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Finance officials approve Winchester House contract — just Lake County Board approval remains

Lake County finance officials have unanimously endorsed a plan that will hand over the management of a county-run senior residence to a private healthcare company, putting the final decision in the county board’s hands.

The Wednesday vote was the second in a three-part approval process of a draft of a contract with Minnesota-based Health Dimensions Group to run Winchester House at 1125 N. Milwaukee Ave. in Libertyville.

“They have to see the positive path we’re taking,” said Health and Community Services committee member and Lake County Board Chairman Dave Stolman on Tuesday, in response to concerns about whether or not the staff levels and wages at Winchester House would remain the same.

“Our pool is going to become their pool,” Stolman said. “Anyone who wants the job will have a job. I wish I could say there’s a guarantee, but there is no guarantee.”

The Health and Community Services committee voted 7-2 in favor of the contract on Tuesday.

About 180 people work at Winchester House, which is home to 190 residents.

The county stipulated in its request for bids that at least a 55 percent Medicaid population and a maximum 75 percent Medicaid population would be retained at Winchester House.

Currently, 72 percent of residents at Winchester House are supported by Medicaid, according to Ann Wagner, Winchester House administrator.

All of the current residents will be able to continue to live at Winchester House, said County Administrator Barry Burton.

If the county board approves the contract with Health Dimensions Group, the partnership could become effective as soon as Dec. 1, Burton said.

Health Dimensions Group, which operates 22 skilled nursing facilities, was chosen because its homes have a heavy Medicaid population and a consistency in high quality care ratings in client surveys, officials backing the agreements said.

Melinda Bush and Mary Cunningham voted against the contract on Tuesday, saying they wanted a guarantee that current wages wouldn’t be docked.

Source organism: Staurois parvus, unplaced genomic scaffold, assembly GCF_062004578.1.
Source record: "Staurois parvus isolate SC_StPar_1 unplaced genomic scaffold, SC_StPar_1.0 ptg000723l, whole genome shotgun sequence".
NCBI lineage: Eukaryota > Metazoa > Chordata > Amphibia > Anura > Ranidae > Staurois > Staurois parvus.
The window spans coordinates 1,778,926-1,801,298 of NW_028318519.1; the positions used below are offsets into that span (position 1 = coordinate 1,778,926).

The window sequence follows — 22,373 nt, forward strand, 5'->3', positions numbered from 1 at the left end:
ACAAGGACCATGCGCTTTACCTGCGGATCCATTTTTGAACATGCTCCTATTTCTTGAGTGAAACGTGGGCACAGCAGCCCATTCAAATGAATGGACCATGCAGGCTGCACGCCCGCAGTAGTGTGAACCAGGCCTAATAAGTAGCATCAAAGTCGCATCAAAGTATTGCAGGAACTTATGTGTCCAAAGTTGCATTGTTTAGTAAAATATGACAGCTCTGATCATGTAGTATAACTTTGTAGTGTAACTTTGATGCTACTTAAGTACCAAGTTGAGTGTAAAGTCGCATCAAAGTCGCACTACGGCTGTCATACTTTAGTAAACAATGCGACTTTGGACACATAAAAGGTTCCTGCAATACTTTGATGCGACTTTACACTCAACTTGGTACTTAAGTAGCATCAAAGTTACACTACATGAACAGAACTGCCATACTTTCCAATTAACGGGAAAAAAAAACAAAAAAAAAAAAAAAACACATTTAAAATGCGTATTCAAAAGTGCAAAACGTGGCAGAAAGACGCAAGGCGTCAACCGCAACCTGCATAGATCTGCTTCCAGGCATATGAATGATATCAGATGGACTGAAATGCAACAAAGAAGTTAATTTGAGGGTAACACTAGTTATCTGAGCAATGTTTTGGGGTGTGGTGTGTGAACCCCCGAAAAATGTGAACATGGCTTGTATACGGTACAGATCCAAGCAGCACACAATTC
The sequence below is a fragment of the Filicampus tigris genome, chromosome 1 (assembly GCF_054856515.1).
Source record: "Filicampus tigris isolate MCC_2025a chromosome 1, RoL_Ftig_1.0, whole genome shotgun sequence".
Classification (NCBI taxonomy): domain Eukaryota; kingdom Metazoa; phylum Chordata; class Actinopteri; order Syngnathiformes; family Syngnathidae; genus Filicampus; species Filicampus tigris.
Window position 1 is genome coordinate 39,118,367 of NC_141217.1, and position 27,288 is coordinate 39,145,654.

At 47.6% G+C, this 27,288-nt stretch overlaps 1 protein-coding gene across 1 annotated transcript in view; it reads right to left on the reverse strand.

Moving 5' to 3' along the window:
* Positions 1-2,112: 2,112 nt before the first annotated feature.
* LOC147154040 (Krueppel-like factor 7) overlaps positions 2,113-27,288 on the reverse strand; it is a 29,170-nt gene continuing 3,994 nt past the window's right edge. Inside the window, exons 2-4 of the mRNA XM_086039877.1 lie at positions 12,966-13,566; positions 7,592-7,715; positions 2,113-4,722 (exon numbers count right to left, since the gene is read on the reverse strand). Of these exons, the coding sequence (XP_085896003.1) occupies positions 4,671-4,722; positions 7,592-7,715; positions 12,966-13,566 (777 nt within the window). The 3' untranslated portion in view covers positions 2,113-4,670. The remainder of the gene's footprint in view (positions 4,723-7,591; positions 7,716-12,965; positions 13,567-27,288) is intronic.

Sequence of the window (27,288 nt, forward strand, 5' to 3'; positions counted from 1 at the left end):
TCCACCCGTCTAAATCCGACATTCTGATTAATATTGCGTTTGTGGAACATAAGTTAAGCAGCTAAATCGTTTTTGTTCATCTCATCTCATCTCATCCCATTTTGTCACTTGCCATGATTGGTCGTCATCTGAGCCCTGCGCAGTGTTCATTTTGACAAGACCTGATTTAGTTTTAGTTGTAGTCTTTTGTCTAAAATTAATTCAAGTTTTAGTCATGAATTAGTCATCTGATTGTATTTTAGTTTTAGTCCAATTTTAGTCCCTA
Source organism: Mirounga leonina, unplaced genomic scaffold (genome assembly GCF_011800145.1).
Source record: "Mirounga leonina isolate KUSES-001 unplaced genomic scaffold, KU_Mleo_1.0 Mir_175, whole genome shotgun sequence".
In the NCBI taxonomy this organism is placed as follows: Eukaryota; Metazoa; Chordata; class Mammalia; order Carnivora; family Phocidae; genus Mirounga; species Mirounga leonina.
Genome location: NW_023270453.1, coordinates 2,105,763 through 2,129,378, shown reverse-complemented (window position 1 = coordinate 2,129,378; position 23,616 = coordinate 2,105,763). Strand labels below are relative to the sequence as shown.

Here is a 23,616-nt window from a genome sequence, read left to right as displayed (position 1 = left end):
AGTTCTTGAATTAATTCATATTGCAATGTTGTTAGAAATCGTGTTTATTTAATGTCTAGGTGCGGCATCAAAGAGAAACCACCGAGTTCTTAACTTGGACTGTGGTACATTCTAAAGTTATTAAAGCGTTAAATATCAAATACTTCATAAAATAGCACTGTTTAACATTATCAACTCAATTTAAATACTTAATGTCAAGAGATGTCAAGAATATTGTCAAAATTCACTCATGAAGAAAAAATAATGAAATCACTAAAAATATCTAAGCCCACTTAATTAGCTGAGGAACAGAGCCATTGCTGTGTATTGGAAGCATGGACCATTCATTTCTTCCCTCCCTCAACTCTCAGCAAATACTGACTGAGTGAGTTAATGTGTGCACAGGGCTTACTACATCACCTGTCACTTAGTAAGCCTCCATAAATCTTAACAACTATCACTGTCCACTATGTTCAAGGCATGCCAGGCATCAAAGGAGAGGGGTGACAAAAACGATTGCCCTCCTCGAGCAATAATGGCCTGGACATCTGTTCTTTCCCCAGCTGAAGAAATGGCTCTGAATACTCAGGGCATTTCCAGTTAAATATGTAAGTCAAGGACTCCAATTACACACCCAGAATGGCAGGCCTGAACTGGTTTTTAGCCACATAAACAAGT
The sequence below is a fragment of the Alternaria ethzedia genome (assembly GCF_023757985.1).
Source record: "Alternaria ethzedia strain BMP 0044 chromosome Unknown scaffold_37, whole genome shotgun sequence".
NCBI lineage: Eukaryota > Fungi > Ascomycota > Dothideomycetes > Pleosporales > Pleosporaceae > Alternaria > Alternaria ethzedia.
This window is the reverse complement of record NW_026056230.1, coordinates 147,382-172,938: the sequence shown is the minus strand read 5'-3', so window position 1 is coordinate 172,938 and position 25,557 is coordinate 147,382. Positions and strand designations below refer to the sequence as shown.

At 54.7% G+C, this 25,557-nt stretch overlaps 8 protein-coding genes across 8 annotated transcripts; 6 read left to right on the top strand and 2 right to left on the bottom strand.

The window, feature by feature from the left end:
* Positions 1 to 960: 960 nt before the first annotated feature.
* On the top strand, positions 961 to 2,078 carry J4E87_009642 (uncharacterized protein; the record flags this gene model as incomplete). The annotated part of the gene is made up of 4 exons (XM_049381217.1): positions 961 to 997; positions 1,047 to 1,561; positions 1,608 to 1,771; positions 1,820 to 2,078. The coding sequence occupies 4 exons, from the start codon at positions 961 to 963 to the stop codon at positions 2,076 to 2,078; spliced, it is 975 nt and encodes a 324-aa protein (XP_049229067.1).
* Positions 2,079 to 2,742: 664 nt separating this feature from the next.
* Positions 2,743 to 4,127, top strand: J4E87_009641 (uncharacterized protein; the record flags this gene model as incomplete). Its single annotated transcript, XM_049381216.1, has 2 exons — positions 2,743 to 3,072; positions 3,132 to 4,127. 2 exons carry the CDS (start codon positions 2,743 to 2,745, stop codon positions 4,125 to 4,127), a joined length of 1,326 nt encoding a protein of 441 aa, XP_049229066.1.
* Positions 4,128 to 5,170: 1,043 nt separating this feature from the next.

“You’re taking from one group of people who can ill afford to be paid less in order to put that into a profit margin for a private company,” Bush said. “I don’t think the way to solve this is to pay people who get $15, $16 an hour and pay them $10 and $11 an hour.”

Most employees at Winchester House are members of the American Federation of State, County and Municipal Employees Council 31. Staff numbers have gone down from 330 to 180 in a couple of waves of massive cuts since 2005.

Matthew LaPierre, the union’s staff representative, fears private management would likely mean pay cuts that would bring Winchester House employees salaries below a living wage.

“This would leave some employees just above minimum wage,” he said. “Such talk shows a massive amount of disrespect. There are almost 30 employees with over 20 years of service at Winchester House. Let’s keep Winchester House the people’s house and not turn it over to the privateers.”

A comparison of current Winchester House wages and HDG salaries has not yet been written, Burton said in a previous interview.

“There’s no way of knowing that. It’s part of the bargaining process. It’s negotiable,” he said.

Historically, HDG has kept 95 percent of employees at the five public institutions it has taken over, said Craig Abbott, chief executive officer of HDG.

“We don’t go through 185 people and do interviews. Maybe we should. We take a leap of faith,” Abbott said.

While the county will pay HDG $50,000 a month to run Winchester House, the agreement will save the county $1.5 million in revenue, Burton said on Tuesday.

The contract is scheduled to be discussed at the Oct. 11 county board meeting.

 

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